Planning the delivery of your presentation
- Timing. Respect your audience and keep to the timescale you have been given. If your presentation is being assessed, then your ability to manage time will be under scrutiny. Your audience is there for a purpose. Not filling the allocated time will mean you are wasting their time. If you run over, you are likely to be impacting on their schedule and may inconvenience them and others. Be polite.
- Engage your audience early. Start off with something which is going to make an impact. This will set the tone of your presentation and will give your audience an idea of what to expect. This could be (but doesn’t have to be) for example: a question, a meaningful quote, a key statistic or an impactful image.
- Use your voice effectively
- Volume - ensure that you can be heard by your entire audience – if you normally speak quietly, practice projecting your voice and ask for help if you need to. Emphasise words that have significance.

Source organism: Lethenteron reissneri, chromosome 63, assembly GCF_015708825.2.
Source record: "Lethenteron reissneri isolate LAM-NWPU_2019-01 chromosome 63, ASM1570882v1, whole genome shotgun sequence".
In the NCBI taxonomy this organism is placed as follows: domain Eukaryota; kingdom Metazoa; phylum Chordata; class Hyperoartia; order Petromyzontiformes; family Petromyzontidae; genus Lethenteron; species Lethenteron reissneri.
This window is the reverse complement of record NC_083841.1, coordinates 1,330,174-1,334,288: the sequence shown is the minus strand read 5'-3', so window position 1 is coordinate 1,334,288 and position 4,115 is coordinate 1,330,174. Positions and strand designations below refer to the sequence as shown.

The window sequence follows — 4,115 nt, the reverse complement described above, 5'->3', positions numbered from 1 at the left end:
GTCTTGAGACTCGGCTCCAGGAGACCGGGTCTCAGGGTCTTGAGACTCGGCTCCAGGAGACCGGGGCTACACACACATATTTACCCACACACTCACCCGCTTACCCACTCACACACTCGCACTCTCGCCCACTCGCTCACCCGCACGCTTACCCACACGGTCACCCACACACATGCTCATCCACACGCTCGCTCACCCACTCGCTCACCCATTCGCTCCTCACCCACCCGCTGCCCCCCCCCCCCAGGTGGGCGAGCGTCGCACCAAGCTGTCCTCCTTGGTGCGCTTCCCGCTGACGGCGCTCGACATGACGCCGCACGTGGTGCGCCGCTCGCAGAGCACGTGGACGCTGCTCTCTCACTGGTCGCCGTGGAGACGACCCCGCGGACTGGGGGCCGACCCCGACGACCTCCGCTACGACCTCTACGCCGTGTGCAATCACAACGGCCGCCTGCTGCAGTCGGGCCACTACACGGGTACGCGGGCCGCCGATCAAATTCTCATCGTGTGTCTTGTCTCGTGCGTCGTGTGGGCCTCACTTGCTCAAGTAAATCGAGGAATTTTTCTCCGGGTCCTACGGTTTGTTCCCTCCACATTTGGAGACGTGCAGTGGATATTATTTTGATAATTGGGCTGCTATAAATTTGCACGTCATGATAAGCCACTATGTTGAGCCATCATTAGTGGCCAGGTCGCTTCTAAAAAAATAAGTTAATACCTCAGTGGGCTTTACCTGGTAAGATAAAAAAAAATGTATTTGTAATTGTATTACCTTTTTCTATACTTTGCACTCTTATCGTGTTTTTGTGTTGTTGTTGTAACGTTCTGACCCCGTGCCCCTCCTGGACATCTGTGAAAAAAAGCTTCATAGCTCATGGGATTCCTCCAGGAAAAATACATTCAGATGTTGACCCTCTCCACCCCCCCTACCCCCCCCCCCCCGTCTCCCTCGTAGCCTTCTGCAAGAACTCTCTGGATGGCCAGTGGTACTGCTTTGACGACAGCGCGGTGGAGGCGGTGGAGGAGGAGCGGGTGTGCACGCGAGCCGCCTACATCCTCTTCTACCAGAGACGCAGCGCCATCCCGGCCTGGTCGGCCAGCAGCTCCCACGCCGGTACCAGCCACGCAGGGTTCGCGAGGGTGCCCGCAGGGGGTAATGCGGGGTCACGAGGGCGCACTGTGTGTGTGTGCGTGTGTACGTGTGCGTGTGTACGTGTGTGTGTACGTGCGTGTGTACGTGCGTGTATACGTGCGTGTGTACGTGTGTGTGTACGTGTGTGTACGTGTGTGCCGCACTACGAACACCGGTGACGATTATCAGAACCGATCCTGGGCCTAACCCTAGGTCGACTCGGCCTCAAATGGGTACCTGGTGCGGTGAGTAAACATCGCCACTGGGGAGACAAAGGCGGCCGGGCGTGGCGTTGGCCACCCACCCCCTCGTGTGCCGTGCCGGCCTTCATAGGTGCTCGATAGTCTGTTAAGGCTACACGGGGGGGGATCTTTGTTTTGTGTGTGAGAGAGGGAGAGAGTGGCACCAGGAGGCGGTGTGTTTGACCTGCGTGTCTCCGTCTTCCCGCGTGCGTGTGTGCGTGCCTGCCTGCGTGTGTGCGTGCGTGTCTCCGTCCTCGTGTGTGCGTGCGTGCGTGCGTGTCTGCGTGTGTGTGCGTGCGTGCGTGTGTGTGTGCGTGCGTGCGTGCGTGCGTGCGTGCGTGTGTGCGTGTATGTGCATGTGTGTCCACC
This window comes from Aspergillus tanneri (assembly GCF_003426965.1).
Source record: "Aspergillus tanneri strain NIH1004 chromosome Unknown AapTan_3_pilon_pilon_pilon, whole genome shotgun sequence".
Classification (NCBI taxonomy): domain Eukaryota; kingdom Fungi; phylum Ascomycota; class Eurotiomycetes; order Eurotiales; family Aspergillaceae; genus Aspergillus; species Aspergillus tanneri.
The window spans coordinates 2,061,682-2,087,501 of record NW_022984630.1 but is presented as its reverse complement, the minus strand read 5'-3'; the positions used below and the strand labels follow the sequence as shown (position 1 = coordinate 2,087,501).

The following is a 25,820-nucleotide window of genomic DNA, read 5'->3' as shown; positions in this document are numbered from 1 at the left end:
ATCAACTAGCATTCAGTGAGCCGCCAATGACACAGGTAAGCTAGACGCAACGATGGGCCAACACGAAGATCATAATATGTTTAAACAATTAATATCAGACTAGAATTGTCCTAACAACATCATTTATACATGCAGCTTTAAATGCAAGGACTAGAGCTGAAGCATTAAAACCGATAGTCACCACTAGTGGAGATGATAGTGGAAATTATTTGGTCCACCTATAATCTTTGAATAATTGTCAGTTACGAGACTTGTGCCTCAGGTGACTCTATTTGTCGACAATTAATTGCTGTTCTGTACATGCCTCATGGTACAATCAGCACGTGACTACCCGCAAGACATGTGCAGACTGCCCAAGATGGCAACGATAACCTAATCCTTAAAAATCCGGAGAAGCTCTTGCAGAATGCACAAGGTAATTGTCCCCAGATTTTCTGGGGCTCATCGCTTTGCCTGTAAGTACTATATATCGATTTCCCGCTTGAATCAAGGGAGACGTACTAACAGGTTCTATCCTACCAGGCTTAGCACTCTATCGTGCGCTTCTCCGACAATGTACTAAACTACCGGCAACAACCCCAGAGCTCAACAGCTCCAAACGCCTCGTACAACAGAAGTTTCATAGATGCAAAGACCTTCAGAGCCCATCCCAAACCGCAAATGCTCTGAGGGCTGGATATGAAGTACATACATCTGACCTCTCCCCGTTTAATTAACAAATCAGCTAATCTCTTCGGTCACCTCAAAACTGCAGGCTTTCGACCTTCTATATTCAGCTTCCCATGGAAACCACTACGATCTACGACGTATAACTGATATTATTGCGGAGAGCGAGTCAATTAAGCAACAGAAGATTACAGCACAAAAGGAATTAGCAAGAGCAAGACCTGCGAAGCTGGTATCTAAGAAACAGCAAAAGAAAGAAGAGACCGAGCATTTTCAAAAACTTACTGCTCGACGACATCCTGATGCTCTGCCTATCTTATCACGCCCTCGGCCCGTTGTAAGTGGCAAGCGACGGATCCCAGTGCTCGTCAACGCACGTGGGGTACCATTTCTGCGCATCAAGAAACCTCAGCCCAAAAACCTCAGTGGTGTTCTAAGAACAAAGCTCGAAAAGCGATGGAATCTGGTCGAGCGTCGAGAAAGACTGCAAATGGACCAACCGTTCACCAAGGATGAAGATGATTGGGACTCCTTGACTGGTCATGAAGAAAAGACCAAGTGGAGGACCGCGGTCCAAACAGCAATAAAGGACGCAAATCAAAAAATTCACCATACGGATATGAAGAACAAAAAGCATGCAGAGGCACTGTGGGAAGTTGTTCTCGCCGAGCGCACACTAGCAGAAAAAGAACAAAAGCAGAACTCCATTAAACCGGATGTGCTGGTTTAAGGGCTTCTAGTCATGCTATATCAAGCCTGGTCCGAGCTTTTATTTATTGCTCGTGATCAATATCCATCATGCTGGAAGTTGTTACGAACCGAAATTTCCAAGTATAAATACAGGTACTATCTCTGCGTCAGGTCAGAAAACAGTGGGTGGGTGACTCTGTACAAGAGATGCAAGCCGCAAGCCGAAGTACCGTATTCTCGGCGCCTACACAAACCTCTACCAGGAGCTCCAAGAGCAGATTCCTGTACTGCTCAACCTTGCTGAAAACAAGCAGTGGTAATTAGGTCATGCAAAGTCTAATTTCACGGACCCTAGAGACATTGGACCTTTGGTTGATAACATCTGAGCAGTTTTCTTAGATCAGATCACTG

- Pitch - Ask a question and see how your pitch changes, compare that to when you make a statement. Use this knowledge. Not varying your pitch can be…..well…..monotonous. You do not want to send your audience to sleep!
- Pace and rhythm - Be aware of speaking too quickly (hard for your audience to process information) or too slowly (stilted). It is OK to pause for emphasis or to allow your audience to process some significant information. Vary the rhythm of your voice to maintain interest.
- Non-verbal body language - Don’t be a statue…..or a wild wanderer…..or a penguin (with your arms glued to your sides making little hand movements). Do not face the screen and read your slides, nor read your notes, head down, ignoring your audience!